I obviously don't understand the mechanics of this: If the transmission is (basically) attached to the rear diff, it can't turn without actually driving, why does the car have to be running?

Also, can you please explain how to replace my shift solenoid(s) on a 2000 LS1 Coupe, Automatic 3spd w/OD? Is it something that a person with moderate mechanic skills should attempt to tackle? If so, do you have procedure, schematics, diagrams, or whatever that I can reference? (pictures are more helpful than words on some projects...)
The car has to be running because the transmission torque converter, which drives the internal oil pump, will drain transmission fluid back into the pan when the engine is off.

The fluid that drained back will cause the fluid level in the pan to rise above the fill plug, if the engine is not running during the level check procedure.

As far as replacing the shift solenoids yourself, I strongly recommend following the procedures and diagrams, in the appropriate Corvette shop manual for your particular model year.
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Old 05-15-2012, 11:11 PM   #8
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Quote:
Originally Posted by Randy101 View Post
snip.....
Also, can you please explain how to replace my shift solenoid(s) on a 2000 LS1 Coupe, Automatic 3spd w/OD? Is it something that a person with moderate mechanic skills should attempt to tackle? If so, do you have procedure, schematics, diagrams, or whatever that I can reference? (pictures are more helpful than words on some projects...)
Here is a pdf on replacing shift solenoid.
Attached Images
File Type: pdf Shift Solenoid Replace.pdf (90.8 KB, 262 views)
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Old 05-16-2012, 08:24 PM   #9
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Here is a pdf on replacing shift solenoid.
That's getting a bit off-topic for this thread, but it's still good information however.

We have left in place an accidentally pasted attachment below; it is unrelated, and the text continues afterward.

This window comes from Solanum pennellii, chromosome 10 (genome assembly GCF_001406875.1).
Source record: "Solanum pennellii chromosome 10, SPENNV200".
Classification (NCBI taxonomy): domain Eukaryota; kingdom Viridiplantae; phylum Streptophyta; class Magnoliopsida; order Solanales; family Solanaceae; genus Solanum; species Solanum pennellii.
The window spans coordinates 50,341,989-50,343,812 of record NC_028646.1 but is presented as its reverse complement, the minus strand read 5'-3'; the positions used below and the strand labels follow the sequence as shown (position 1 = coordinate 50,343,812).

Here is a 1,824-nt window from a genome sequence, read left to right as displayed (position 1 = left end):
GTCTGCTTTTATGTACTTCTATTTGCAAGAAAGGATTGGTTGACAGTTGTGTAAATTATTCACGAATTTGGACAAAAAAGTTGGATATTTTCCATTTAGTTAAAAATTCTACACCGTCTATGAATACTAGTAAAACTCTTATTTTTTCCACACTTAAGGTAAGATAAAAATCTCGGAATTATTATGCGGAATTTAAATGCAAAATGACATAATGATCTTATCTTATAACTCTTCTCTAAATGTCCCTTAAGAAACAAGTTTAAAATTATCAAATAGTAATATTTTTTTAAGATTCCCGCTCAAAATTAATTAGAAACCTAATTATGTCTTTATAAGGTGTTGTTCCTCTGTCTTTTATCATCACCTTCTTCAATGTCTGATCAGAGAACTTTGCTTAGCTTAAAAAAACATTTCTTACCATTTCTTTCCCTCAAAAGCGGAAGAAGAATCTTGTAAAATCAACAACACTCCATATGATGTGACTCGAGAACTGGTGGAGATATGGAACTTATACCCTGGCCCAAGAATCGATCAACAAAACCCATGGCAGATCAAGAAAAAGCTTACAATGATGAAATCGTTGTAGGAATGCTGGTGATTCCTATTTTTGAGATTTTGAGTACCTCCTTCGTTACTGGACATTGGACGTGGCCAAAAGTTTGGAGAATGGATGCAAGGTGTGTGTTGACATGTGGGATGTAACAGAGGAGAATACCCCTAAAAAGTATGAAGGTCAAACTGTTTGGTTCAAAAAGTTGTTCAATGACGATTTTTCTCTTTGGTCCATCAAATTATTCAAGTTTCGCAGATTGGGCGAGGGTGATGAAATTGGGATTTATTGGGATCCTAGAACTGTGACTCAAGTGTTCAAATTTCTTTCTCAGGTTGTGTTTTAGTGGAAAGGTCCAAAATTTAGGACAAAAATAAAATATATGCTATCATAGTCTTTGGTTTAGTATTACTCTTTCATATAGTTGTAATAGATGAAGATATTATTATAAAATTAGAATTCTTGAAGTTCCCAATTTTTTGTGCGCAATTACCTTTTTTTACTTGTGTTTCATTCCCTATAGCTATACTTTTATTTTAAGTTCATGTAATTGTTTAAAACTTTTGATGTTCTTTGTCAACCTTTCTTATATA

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Old 05-17-2012, 10:17 AM   #10
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That's getting a bit off-topic for this thread, but it's still good information however.
Sorry for that. I forgot that this was a sticky and should have just PM'd the Op
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Old 05-17-2012, 10:46 AM   #11
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Sorry for that. I forgot that this was a sticky and should have just PM'd the Op
Not a problem.
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Old 05-20-2012, 09:12 AM   #12
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How often do you change the transmission fluid!

I know read the manual, you know it's guy thing we don't ask for driving instructions or read manuals.
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Old 05-20-2012, 09:51 AM   #13
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How often do you change the transmission fluid!

I know read the manual, you know it's guy thing we don't ask for driving instructions or read manuals.
This could start a whole new discussion again!

My advice, being somewhat on the conservative side, is to change the fluid in the pan about every 30k miles.
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Old 05-20-2012, 08:52 PM   #14
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From what I understand, you would warm the fluid up like you were going to check it and then pull the plug and then turn the engine off to drain the fluid to change it. Then, fill the sump and then start the engine and continue to fill until no more fluid goes into the filler hole. I have not changed mine yet, but am about to do it.
Are there any other details that I need to know? Thanks
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Old 05-21-2012, 12:54 AM   #15